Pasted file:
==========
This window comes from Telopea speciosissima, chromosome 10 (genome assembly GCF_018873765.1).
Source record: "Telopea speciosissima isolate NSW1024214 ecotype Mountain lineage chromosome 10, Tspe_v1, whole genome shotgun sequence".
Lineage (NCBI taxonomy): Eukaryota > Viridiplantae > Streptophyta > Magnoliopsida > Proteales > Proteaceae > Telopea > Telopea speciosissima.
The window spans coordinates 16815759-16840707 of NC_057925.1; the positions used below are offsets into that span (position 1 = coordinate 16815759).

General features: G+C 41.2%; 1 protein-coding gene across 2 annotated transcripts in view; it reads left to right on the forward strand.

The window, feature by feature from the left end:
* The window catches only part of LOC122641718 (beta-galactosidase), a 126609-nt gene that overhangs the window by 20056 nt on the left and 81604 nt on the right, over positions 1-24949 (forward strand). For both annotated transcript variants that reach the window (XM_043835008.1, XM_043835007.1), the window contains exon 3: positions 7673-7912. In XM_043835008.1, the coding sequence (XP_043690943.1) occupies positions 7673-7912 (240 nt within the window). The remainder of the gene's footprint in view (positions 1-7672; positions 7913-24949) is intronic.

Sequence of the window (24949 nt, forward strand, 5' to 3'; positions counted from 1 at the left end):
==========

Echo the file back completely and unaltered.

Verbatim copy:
This window comes from Telopea speciosissima, chromosome 10 (genome assembly GCF_018873765.1).
Source record: "Telopea speciosissima isolate NSW1024214 ecotype Mountain lineage chromosome 10, Tspe_v1, whole genome shotgun sequence".
Lineage (NCBI taxonomy): Eukaryota > Viridiplantae > Streptophyta > Magnoliopsida > Proteales > Proteaceae > Telopea > Telopea speciosissima.
The window spans coordinates 16815759-16840707 of NC_057925.1; the positions used below are offsets into that span (position 1 = coordinate 16815759).

General features: G+C 41.2%; 1 protein-coding gene across 2 annotated transcripts in view; it reads left to right on the forward strand.

The window, feature by feature from the left end:
* The window catches only part of LOC122641718 (beta-galactosidase), a 126609-nt gene that overhangs the window by 20056 nt on the left and 81604 nt on the right, over positions 1-24949 (forward strand). For both annotated transcript variants that reach the window (XM_043835008.1, XM_043835007.1), the window contains exon 3: positions 7673-7912. In XM_043835008.1, the coding sequence (XP_043690943.1) occupies positions 7673-7912 (240 nt within the window). The remainder of the gene's footprint in view (positions 1-7672; positions 7913-24949) is intronic.

Sequence of the window (24949 nt, forward strand, 5' to 3'; positions counted from 1 at the left end):